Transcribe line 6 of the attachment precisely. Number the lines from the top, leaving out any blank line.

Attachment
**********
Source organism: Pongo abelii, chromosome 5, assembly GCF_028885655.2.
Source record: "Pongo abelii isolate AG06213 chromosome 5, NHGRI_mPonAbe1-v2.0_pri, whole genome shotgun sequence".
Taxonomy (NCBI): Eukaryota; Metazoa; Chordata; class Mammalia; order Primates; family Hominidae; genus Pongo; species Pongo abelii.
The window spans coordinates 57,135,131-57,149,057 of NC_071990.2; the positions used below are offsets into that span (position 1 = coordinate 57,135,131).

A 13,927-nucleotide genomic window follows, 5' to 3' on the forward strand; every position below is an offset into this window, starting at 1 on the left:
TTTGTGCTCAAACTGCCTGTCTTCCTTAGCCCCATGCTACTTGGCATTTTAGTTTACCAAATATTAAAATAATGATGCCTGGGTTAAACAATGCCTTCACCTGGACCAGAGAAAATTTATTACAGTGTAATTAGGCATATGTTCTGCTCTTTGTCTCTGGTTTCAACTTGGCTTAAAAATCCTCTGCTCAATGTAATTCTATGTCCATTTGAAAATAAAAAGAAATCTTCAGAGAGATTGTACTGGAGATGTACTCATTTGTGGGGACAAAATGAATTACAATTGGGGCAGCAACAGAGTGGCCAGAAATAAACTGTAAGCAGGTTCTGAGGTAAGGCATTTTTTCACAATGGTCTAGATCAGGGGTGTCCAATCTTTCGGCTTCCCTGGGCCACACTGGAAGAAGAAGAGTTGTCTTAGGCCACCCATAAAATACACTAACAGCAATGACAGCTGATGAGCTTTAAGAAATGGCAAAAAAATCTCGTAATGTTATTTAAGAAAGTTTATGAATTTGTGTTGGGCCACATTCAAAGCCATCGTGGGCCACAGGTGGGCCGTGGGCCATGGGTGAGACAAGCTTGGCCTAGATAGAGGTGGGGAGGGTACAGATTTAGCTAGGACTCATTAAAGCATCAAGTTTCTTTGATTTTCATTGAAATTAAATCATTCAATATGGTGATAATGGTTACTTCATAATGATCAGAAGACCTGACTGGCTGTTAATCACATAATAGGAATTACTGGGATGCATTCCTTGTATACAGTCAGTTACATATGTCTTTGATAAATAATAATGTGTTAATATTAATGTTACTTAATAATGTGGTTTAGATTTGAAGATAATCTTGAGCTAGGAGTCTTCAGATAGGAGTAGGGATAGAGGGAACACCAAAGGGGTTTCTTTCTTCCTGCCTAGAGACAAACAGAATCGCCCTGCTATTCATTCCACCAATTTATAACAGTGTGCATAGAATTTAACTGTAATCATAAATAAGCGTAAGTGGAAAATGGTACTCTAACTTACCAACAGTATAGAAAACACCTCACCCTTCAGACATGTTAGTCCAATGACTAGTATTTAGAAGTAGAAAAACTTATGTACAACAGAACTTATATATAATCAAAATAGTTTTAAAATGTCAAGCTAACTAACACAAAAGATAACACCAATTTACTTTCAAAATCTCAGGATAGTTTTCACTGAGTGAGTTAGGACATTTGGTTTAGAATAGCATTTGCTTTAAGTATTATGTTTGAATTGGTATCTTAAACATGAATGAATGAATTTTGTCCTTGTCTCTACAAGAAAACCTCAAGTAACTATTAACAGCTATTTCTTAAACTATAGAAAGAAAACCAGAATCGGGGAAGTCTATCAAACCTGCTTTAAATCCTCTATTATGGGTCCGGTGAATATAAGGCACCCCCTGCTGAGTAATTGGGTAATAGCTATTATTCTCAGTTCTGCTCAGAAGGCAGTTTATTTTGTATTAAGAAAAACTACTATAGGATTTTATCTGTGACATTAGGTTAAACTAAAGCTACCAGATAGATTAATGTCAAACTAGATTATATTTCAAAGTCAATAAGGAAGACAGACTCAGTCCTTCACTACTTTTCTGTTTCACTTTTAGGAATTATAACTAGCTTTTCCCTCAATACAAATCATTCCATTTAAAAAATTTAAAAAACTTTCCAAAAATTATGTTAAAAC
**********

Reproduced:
TTTGTGCTCAAACTGCCTGTCTTCCTTAGCCCCATGCTACTTGGCATTTTAGTTTACCAAATATTAAAATAATGATGCCTGGGTTAAACAATGCCTTCACCTGGACCAGAGAAAATTTATTACAGTGTAATTAGGCATATGTTCTGCTCTTTGTCTCTGGTTTCAACTTGGCTTAAAAATCCTCTGCTCAATGTAATTCTATGTCCATTTGAAAATAAAAAGAAATCTTCAGAGAGATTGTACTGGAGATGTACTCATTTGTGGGGACAAAATGAATTACAATTGGGGCAGCAACAGAGTGGCCAGAAATAAACTGTAAGCAGGTTCTGAGGTAAGGCATTTTTTCACAATGGTCTAGATCAGGGGTGTCCAATCTTTCGGCTTCCCTGGGCCACACTGGAAGAAGAAGAGTTGTCTTAGGCCACCCATAAAATACACTAACAGCAATGACAGCTGATGAGCTTTAAGAAATGGCAAAAAAATCTCGTAATGTTATTTAAGAAAGTTTATGAATTTGTGTTGGGCCACATTCAAAGCCATCGTGGGCCACAGGTGGGCCGTGGGCCATGGGTGAGACAAGCTTGGCCTAGATAGAGGTGGGGAGGGTACAGATTTAGCTAGGACTCATTAAAGCATCAAGTTTCTTTGATTTTCATTGAAATTAAATCATTCAATATGGTGATAATGGTTACTTCATAATGATCAGAAGACCTGACTGGCTGTTAATCACATAATAGGAATTACTGGGATGCATTCCTTGTATACAGTCAGTTACATATGTCTTTGATAAATAATAATGTGTTAATATTAATGTTACTTAATAATGTGGTTTAGATTTGAAGATAATCTTGAGCTAGGAGTCTTCAGATAGGAGTAGGGATAGAGGGAACACCAAAGGGGTTTCTTTCTTCCTGCCTAGAGACAAACAGAATCGCCCTGCTATTCATTCCACCAATTTATAACAGTGTGCATAGAATTTAACTGTAATCATAAATAAGCGTAAGTGGAAAATGGTACTCTAACTTACCAACAGTATAGAAAACACCTCACCCTTCAGACATGTTAGTCCAATGACTAGTATTTAGAAGTAGAAAAACTTATGTACAACAGAACTTATATATAATCAAAATAGTTTTAAAATGTCAAGCTAACTAACACAAAAGATAACACCAATTTACTTTCAAAATCTCAGGATAGTTTTCACTGAGTGAGTTAGGACATTTGGTTTAGAATAGCATTTGCTTTAAGTATTATGTTTGAATTGGTATCTTAAACATGAATGAATGAATTTTGTCCTTGTCTCTACAAGAAAACCTCAAGTAACTATTAACAGCTATTTCTTAAACTATAGAAAGAAAACCAGAATCGGGGAAGTCTATCAAACCTGCTTTAAATCCTCTATTATGGGTCCGGTGAATATAAGGCACCCCCTGCTGAGTAATTGGGTAATAGCTATTATTCTCAGTTCTGCTCAGAAGGCAGTTTATTTTGTATTAAGAAAAACTACTATAGGATTTTATCTGTGACATTAGGTTAAACTAAAGCTACCAGATAGATTAATGTCAAACTAGATTATATTTCAAAGTCAATAAGGAAGACAGACTCAGTCCTTCACTACTTTTCTGTTTCACTTTTAGGAATTATAACTAGCTTTTCCCTCAATACAAATCATTCCATTTAAAAAATTTAAAAAACTTTCCAAAAATTATGTTAAAAC